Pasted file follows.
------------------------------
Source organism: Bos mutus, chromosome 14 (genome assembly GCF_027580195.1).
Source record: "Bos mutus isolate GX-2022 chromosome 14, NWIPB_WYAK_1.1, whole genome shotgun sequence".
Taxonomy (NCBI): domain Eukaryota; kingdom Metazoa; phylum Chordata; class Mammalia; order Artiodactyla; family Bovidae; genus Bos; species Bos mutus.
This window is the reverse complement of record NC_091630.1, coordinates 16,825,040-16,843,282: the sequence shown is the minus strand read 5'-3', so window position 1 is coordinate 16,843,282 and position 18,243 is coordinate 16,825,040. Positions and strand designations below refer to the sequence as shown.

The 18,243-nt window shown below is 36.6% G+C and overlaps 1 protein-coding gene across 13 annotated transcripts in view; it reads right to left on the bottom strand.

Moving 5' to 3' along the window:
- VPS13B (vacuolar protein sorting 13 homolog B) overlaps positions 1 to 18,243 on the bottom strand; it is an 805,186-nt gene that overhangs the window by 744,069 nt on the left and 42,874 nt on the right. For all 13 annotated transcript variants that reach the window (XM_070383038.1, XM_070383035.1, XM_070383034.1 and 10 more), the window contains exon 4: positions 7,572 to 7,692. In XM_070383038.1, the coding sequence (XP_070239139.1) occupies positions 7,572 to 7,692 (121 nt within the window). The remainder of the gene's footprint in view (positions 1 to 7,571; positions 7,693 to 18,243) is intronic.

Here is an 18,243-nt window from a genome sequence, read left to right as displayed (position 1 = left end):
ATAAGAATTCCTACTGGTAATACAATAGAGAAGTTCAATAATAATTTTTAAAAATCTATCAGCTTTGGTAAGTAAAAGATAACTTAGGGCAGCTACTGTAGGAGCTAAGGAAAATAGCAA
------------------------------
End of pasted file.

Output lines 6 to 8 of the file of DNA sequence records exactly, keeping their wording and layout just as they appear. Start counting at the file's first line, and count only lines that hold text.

Moving 5' to 3' along the window:
- VPS13B (vacuolar protein sorting 13 homolog B) overlaps positions 1 to 18,243 on the bottom strand; it is an 805,186-nt gene that overhangs the window by 744,069 nt on the left and 42,874 nt on the right. For all 13 annotated transcript variants that reach the window (XM_070383038.1, XM_070383035.1, XM_070383034.1 and 10 more), the window contains exon 4: positions 7,572 to 7,692. In XM_070383038.1, the coding sequence (XP_070239139.1) occupies positions 7,572 to 7,692 (121 nt within the window). The remainder of the gene's footprint in view (positions 1 to 7,571; positions 7,693 to 18,243) is intronic.

Here is an 18,243-nt window from a genome sequence, read left to right as displayed (position 1 = left end):